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Economic Forecasts

Long Rates Look to Stay Low for a While

Kiplinger's latest forecast on interest rates


GDP 2.5% growth in '19, down from 2.9% in '18 More »
Jobs Unemployment rate will decline to 3.4% by end '19 More »
Interest rates 10-year T-notes at 3.6% by end ’19 More »
Inflation 2.3% in ’19, up from 1.9% in ’18 More »
Business spending Up 5% in ’19 as global growth slows More »
Energy Crude trading from $65 to $70 per barrel in March More »
Housing 5.35 million existing-home sales in ’19, down 0.4% More »
Retail sales Growing at least 4% in ’19 (excluding gas and autos) More »
Trade deficit Widening 7%-8% in ’19 More »

Long-term interest rates dropped this week as the market didn’t get the reassurance it was seeking. Although the Federal Reserve Board curtailed its planned 2019 rate hikes from three to two, it seems committed to reaching a federal funds rate buffer of about 3%, which it could cut whenever recession hits. Fed Chairman Jerome Powell also said the central bank won’t slow the rate at which it reduces its securities holdings. Long rates fell for two reasons: market worries that the Fed will react too late to a slowing economy, and a flight to safety from stocks into bonds, driving bond prices up.

However, the market may not be giving Powell credit for setting the stage for the end of once-a-quarter rate hikes next year. The Fed may pull the trigger again in March and June, or it may spread out the hikes through the year. In either case, once the Fed achieves its goal, it is likely to halt there for a long time.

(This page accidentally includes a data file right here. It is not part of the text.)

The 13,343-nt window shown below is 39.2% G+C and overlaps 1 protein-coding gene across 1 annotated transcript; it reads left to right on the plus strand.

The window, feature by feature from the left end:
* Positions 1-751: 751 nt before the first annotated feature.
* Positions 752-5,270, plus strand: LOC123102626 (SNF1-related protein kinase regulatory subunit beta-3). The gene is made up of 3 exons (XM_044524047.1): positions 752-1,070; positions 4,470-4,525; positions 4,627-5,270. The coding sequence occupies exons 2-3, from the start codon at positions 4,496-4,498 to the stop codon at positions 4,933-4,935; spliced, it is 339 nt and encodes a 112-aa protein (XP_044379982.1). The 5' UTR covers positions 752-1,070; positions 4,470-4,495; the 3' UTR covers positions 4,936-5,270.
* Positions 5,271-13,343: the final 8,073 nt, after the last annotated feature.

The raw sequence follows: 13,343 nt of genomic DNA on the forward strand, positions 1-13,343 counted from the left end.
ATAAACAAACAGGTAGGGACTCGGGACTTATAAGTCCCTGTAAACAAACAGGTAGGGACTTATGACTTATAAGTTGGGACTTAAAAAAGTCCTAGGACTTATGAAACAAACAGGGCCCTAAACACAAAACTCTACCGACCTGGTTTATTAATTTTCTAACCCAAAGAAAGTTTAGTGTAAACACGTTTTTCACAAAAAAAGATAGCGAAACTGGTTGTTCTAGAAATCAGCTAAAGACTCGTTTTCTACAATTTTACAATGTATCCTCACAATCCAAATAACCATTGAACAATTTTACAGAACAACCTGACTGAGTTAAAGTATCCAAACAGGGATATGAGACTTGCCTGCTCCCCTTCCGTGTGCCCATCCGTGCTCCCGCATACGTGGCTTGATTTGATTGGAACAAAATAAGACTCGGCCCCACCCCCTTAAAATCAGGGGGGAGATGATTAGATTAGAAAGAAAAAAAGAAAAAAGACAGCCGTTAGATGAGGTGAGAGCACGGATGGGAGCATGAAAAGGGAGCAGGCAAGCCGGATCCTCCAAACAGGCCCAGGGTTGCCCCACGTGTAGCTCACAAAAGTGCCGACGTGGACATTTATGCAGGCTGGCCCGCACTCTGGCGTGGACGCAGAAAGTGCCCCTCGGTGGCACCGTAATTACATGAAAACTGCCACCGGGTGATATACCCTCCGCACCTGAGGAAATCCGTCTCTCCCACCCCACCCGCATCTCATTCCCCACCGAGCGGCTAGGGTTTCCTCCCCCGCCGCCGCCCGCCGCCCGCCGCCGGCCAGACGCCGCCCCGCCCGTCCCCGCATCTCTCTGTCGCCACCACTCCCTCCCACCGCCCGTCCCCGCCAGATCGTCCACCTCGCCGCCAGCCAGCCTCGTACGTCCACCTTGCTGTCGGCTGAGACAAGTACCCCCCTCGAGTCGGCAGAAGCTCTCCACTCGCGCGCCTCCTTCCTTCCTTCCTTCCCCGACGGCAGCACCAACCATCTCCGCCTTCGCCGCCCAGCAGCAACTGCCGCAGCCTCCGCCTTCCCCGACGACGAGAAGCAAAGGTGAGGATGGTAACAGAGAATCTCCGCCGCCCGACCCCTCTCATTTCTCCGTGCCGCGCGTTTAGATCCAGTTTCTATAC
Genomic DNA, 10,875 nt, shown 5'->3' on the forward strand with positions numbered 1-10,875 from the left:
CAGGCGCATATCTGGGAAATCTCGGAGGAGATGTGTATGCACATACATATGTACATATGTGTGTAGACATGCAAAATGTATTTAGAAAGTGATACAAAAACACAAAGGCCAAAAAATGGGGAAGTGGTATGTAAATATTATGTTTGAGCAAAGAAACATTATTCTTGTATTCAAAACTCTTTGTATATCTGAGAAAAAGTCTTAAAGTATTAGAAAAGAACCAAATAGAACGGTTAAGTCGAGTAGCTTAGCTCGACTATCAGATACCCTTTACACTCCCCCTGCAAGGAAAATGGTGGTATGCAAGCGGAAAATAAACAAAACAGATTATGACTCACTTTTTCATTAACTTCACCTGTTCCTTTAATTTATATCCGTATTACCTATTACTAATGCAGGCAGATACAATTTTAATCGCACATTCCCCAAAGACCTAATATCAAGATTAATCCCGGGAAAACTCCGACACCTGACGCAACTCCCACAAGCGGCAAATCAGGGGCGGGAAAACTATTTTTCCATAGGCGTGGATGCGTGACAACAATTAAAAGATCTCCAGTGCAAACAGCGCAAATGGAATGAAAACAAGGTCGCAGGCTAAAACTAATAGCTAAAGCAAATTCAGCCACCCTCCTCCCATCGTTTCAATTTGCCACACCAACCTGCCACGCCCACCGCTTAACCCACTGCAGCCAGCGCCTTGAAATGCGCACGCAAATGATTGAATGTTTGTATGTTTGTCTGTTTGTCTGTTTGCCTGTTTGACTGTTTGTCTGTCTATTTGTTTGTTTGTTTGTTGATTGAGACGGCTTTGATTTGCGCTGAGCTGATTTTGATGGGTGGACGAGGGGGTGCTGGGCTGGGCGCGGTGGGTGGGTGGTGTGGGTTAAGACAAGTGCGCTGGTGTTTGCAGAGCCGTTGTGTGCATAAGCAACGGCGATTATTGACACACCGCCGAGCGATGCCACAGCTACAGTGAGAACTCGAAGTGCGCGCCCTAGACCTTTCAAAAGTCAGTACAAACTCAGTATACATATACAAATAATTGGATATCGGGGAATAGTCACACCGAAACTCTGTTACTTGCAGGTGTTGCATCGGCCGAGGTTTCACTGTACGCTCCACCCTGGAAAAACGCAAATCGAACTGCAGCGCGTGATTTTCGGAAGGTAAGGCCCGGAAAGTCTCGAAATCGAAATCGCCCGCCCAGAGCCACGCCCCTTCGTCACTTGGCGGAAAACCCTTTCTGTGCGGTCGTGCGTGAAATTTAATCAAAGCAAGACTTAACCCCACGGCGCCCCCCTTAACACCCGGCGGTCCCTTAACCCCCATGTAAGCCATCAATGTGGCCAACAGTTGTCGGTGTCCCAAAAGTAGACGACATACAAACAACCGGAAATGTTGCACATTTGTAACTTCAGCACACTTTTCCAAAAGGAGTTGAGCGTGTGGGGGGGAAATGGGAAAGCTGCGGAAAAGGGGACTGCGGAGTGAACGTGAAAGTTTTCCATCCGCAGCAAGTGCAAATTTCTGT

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Although the yield curve is flattening, we do not expect an inversion (when short rates are higher than long rates) for the critical 10-year-to-three-month rate comparison, even with the Fed’s expected hikes of short rates next year. A yield curve inversion is often cited as a recession indicator, but the relationship is not close, so the recession can come much later.

We expect 10-year rates to stay below 3% for a while. This ought to help the housing market by delaying further increases in mortgage rates. But expect 10-year rates to move up to 3.2% by the end of next year. Today’s “flight to safety” will end. And fatter paychecks may pressure long rates enough to increase them. By the end of 2019, the 30-year fixed-rate mortgage will likely come with an interest rate of 5%, and the 15-year fixed-rate mortgage should rise to 4.4%.


The Fed’s hikes of short rates will bump up the bank prime rate that auto loans and home-equity loans are based on from today’s 5.5% to 6% heading into 2020.

Source: Federal Reserve Open Market Committee

See Also: America’s Yield Curve Panic Is Overdone